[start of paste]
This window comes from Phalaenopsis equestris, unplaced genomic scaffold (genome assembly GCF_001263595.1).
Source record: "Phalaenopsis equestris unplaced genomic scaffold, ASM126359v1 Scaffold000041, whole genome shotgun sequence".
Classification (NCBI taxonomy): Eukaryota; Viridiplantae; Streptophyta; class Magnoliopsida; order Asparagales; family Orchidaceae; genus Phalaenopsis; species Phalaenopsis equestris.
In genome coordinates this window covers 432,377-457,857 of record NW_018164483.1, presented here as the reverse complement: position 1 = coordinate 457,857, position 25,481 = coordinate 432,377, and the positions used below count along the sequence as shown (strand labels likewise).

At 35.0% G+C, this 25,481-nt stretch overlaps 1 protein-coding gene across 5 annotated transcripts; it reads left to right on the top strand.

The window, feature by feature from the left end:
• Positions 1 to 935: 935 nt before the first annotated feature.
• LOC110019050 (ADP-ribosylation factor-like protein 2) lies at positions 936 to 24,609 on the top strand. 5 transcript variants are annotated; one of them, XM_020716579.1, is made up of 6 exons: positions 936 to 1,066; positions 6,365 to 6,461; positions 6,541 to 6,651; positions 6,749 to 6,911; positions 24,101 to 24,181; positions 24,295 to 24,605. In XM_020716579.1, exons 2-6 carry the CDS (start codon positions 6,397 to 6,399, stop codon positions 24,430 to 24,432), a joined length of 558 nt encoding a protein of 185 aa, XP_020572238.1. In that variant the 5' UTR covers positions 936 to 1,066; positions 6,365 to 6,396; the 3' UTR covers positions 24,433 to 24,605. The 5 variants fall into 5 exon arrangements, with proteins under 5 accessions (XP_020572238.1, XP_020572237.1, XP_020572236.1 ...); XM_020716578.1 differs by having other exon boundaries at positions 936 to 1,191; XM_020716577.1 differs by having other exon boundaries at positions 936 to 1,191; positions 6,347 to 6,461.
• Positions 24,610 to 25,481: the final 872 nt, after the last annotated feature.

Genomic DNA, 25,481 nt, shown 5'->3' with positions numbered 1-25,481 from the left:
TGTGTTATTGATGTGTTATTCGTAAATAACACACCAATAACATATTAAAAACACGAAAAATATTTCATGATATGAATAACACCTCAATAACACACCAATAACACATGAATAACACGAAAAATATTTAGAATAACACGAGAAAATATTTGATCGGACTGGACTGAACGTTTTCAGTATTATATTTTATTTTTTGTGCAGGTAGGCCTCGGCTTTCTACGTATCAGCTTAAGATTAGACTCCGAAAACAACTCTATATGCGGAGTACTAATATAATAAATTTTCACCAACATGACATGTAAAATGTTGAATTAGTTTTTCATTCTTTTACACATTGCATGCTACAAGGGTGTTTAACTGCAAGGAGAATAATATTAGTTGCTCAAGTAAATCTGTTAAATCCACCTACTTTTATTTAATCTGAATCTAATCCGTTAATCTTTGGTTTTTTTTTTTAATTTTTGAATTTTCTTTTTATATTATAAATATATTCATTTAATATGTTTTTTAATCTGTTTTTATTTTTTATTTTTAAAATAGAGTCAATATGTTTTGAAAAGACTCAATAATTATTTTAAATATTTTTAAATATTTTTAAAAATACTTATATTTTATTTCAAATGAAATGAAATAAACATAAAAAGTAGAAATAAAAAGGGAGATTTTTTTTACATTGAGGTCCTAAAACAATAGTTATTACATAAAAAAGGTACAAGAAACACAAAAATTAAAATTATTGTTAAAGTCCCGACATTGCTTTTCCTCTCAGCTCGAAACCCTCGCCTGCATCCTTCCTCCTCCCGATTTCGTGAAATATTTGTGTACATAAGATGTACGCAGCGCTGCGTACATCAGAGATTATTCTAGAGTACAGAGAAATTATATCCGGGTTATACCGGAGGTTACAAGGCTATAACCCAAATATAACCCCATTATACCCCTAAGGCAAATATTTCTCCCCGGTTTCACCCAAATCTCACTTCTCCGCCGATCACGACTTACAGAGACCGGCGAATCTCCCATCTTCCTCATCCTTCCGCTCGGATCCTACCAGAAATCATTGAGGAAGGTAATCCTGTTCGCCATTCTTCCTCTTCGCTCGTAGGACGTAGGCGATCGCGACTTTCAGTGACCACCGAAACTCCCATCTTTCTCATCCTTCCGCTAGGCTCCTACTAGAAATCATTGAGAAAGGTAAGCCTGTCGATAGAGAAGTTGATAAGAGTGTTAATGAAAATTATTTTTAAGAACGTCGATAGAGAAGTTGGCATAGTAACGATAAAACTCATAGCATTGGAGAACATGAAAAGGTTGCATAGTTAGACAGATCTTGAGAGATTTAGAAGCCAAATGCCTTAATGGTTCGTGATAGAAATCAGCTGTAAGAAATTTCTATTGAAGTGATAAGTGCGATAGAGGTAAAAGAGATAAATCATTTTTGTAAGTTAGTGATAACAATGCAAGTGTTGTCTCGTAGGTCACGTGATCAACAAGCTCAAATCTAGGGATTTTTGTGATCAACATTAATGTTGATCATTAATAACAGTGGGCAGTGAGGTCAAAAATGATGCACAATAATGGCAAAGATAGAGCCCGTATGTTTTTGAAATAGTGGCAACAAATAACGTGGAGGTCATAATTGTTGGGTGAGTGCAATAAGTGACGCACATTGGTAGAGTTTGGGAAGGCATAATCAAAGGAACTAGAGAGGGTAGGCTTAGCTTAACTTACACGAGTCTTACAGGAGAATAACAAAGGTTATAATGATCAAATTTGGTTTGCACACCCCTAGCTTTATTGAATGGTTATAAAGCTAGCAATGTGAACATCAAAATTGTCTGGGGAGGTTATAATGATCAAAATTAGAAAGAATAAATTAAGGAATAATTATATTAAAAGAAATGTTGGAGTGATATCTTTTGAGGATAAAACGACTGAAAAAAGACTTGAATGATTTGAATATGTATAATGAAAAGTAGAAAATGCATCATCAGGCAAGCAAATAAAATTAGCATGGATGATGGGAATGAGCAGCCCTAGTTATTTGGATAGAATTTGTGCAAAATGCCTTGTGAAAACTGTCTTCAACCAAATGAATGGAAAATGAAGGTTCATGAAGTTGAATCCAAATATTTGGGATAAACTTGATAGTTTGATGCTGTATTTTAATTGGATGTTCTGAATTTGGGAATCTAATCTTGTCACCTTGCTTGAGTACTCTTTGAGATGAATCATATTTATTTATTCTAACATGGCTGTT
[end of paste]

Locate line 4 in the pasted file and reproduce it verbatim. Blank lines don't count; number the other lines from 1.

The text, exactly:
In genome coordinates this window covers 432,377-457,857 of record NW_018164483.1, presented here as the reverse complement: position 1 = coordinate 457,857, position 25,481 = coordinate 432,377, and the positions used below count along the sequence as shown (strand labels likewise).